Ferrous scrap spot market pricing dropped significantly in October, with grades in some regions falling as much as $60 per ton.
Following a slight drop in September, ferrous scrap pricing experienced a much sharper price drop the October buying period, with the secondary commodity losing up to $60 per ton in value (depending on the grade and region).
Spot market transaction averages calculated by Pittsburgh-based Management Science Associates (MSA) for the Raw Material Data Aggregation Service (RMDAS) show that mill buyers on the spot market bought scrap for from $33 to $61 less per ton in the October buying period, which runs from late September through October 20.
Looking at national averages, shredded scrap lost the most in value, dropping from $398 per ton in September to $344 in October—a $54-per ton decline. Regionally, pricing held steadiest in the North Midwest region (consisting of Illinois, Iowa, Kansas, Minnesota, Missouri, Nebraska, Wisconsin, the Dakotas and the northwest corner of Indiana), where shredded scrap lost $40 in value and No. 1 heavy melting steel (HMS) declined by just $33 per ton in price.
The October and September price drops combined essentially put ferrous scrap prices exactly where they were back in July 2012, right after the market experienced a similar tumble. October 2012 prices for three of the most commonly-traded grades tracked by RMDAS (No. 2 Shredded Scrap, No. 1 HMS and the Prompt Industrial Composite grade) are all within $6 per ton of their July 2012 average price.
On the generation side, a Pennsylvania scrap processor estimates that scrap flows through his properties in September were probably down by some 20 percent in volume compared to the summer months of 2012.
Although he says the demolition and construction sectors did not contribute greatly to his volumes in the summer, what little those sectors did contribute has likely dried up for the next several months.
“In this part of the country my peddler traffic tends to peak in the summer as well, so it’s hard for me to anticipate any kind of volume increase for the rest of 2012,” he comments.
As noted in the October 2012 issue of Recycling Today, more than 300 auto shredding plants are now installed in the United States, with that number having increased from closer to 200 only a decade ago. Conversations with shredder operators indicate that many plants are operating at reduced schedules that can include either fewer hours per day or alternating days during the week (or both).
On the ferrous scrap demand side, domestic steel industry production figures were showing signs of weakness as of mid-October. According to the American Iron & Steel Institute (AISI), in the week ending Oct. 13, 2012, domestic raw steel production was 1.736 million net tons at a capability utilization rate of 70.3 percent.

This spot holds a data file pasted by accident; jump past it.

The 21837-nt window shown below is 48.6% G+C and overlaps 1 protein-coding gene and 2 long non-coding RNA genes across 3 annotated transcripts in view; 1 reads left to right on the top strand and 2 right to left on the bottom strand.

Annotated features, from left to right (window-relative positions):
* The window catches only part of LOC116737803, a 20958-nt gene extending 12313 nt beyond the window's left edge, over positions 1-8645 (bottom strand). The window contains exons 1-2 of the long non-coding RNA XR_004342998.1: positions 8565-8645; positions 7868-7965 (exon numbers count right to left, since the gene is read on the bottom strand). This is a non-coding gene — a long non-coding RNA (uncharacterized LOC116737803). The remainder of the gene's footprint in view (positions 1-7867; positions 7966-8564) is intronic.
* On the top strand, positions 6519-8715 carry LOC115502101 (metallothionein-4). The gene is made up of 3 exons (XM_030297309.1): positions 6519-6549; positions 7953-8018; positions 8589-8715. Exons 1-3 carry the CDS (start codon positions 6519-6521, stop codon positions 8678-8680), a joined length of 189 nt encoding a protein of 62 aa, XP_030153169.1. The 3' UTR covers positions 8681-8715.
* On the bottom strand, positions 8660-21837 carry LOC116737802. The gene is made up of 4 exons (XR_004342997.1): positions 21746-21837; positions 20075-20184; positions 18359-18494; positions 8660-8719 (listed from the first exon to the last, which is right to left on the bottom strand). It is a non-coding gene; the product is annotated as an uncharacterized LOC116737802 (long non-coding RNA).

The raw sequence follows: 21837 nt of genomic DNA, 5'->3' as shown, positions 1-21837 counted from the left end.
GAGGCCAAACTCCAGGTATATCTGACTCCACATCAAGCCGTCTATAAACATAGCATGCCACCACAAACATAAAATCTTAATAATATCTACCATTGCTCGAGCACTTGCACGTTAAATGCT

That is down from a production level of 1.781 million tons in the week ending October 13, 2011, when the capability utilization was 71.9 percent.
That week of Oct. 13, 2012’s production level also marked a 1.2 percent decrease from the previous week (ending Oct. 6, 2012), when production was 1.757 million tons and the capability utilization rate was 71.1 percent.
Also in mid-October, the World Steel Association (Worldsteel), released its outlook for steel consumption for the rest of 2012 and for 2013. Worldsteel forecasts that global apparent steel use will increase by only 2.1 percent in 2012, which it calls “considerably lower than the 6.2 percent growth achieved in 2011.” In 2013, global steel demand is being forecast by the organization to grow by 3.2 percent and to “reach a record high of 1.455 billion metric tons.”
For U.S. scrap processors who export to Turkey (where steel mills supply building products used throughout the Middle East), Worldsteel notes that “recovery of steel demand in the MENA (Middle East and North Africa) region has been slower than expected due to continuing political instability.” However, that export market remains a growing one. “Apparent steel use in the region will still increase by 4.9 percent in 2012 [and] in 2013 the growth rate is expected to accelerate to 6.7 percent,” according to Worldsteel.
Regarding the domestic steelmaking market for ferrous scrap, Worldsteel is not especially optimistic about 2013. “In 2013, steel demand growth will slow to 3.6 percent [and] apparent steel use will reach 135.1 million metric tons in 2013.”
That 3.6 percent growth number for 2013 would follow anticipated healthy steel production growth in North America of 7.5 percent in 2012.
The Raw Material Data Aggregation Service (RMDAS) Ferrous Scrap Price Index is based on data gathered from a statistically significant compilation of verified ferrous scrap purchase transactions.
RMDAS is a service of Management Science Associates Inc. (MSA), Pittsburgh. Those seeking more information about RMDAS can contact MSA’s Jeralyn Brown at 724-265-6574 or via e-mail at JBrown@MSA.com.